9th person dies amid virus outbreak at New Jersey pediatric center

NEW JERSEY

9th person dies amid outbreak of virus

A ninth person has died at a pediatric rehabilitation center amid an outbreak of a respiratory virus, New Jersey health officials said.

An additional “medically fragile child” who had a confirmed case of adenovirus at the Wanaque Center for Nursing and Rehabilitation died Saturday night, the state’s health department said.

Adenovirus has not been confirmed in another person who died Friday, officials said. A staff member also became ill. New diagnoses bring the total number of cases to 25. Those affected range in age from toddlers to young adults, with the vast majority younger than 18.

Adenovirus usually poses little risk for healthy people and typically causes mild cold or flu symptoms. Some strains also cause diarrhea and conjunctivitis.

The strain found in the rehab center outbreak is among the more potent types and sometimes causes more serious respiratory illness, especially among those with weak immune systems.

The first symptoms showed up Sept. 26, and the state was notified of an outbreak Oct. 9, officials said.

— Associated Press

NEW YORK

Deli may have sold 1 of

winning lottery tickets

The co-owner of a Manhattan deli where someone purchased one of two Powerball tickets that hit the $688 million jackpot said that he probably sold the winning ticket, but that he has no idea who won.

Jose Espinosa, 41, and his father own the West Harlem Deli, which lottery officials say sold a ticket that matched all six numbers in Saturday night’s drawing for the fourth-largest lottery prize in U.S. history. The ticket holder will split the winnings with whoever purchased the other winning ticket from a convenience store in a small Iowa town.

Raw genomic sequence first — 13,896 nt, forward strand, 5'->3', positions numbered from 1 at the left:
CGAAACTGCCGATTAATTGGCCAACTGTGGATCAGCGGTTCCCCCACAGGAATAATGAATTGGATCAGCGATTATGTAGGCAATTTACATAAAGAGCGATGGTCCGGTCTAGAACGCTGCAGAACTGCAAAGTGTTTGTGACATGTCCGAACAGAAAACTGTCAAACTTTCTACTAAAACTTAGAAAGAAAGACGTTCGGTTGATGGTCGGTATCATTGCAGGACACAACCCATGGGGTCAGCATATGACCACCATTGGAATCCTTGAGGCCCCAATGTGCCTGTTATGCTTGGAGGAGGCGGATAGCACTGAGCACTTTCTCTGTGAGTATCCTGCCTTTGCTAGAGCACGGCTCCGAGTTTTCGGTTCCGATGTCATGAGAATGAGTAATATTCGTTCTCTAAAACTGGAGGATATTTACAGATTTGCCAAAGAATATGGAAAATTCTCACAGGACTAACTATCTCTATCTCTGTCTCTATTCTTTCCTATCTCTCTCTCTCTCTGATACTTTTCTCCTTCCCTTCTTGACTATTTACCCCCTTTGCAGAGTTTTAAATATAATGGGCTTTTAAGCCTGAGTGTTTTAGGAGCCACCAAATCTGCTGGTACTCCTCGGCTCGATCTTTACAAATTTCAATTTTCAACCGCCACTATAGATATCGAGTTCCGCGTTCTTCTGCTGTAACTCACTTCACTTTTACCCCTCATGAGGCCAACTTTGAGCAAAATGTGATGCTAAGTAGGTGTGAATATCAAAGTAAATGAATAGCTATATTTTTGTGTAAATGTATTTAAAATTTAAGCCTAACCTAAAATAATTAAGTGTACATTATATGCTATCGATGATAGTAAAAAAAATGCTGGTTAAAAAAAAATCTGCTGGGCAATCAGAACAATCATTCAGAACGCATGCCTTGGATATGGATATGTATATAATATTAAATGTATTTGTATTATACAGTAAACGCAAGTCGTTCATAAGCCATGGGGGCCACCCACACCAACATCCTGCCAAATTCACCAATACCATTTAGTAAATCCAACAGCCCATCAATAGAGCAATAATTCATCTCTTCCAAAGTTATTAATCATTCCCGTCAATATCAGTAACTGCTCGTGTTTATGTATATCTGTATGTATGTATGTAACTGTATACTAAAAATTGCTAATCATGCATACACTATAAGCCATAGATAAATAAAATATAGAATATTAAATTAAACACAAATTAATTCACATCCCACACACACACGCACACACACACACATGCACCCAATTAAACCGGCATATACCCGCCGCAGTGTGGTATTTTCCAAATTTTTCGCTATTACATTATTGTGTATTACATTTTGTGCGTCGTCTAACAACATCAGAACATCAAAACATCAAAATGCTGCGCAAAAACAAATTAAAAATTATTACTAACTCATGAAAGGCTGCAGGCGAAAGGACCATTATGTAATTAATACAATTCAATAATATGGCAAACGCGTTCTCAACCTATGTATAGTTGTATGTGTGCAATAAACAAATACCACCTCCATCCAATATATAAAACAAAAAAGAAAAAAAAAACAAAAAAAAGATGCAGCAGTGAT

The other winning ticket was sold at Casey’s convenience store in Redfield, Iowa, a rural community of about 800 people about 35 mile west of Des Moines. A clerk who answered the phone at the store Sunday declined to comment.

— Associated Press

Mercedes scrutinized over recall notices: The U.S. government is investigating German automaker Mercedes-Benz, alleging that is has been slow to mail safety recall notices and file required reports involving recalls of more than 1.4 million vehicles. The National Highway Traffic Safety Administration said in documents that a review shows Mercedes exceeded time limits for mailing letters to owners. The agency also said it has questions about the company’s process and cadence for making recall decisions and notifying the government about them. Mercedes said in a statement that it makes every effort to ensure recall campaigns and customer notifications are done in a timely manner.

Austin lifts boil-water advisory: Officials in Austin have lifted a boil-water notice implemented after the city’s water supply was filled with silt, mud and debris caused by recent heavy rains and flooding. A statement on the city website said the notice was rescinded as of 3 p.m. Sunday after the Texas Commission on Environmental Quality reported test results showed the city’s tap water met purity standards. However, restrictions on water use for outdoor irrigation, filling pools or spas, operating ornamental fountains, and washing homes and vehicles remain in place. The rescinding comes a day after the West Travis County Public Utility Agency lifted its boil-water notice. The notices were issued Oct. 22 after silt from flooded Colorado River lakes filled water intakes.

— Associated Press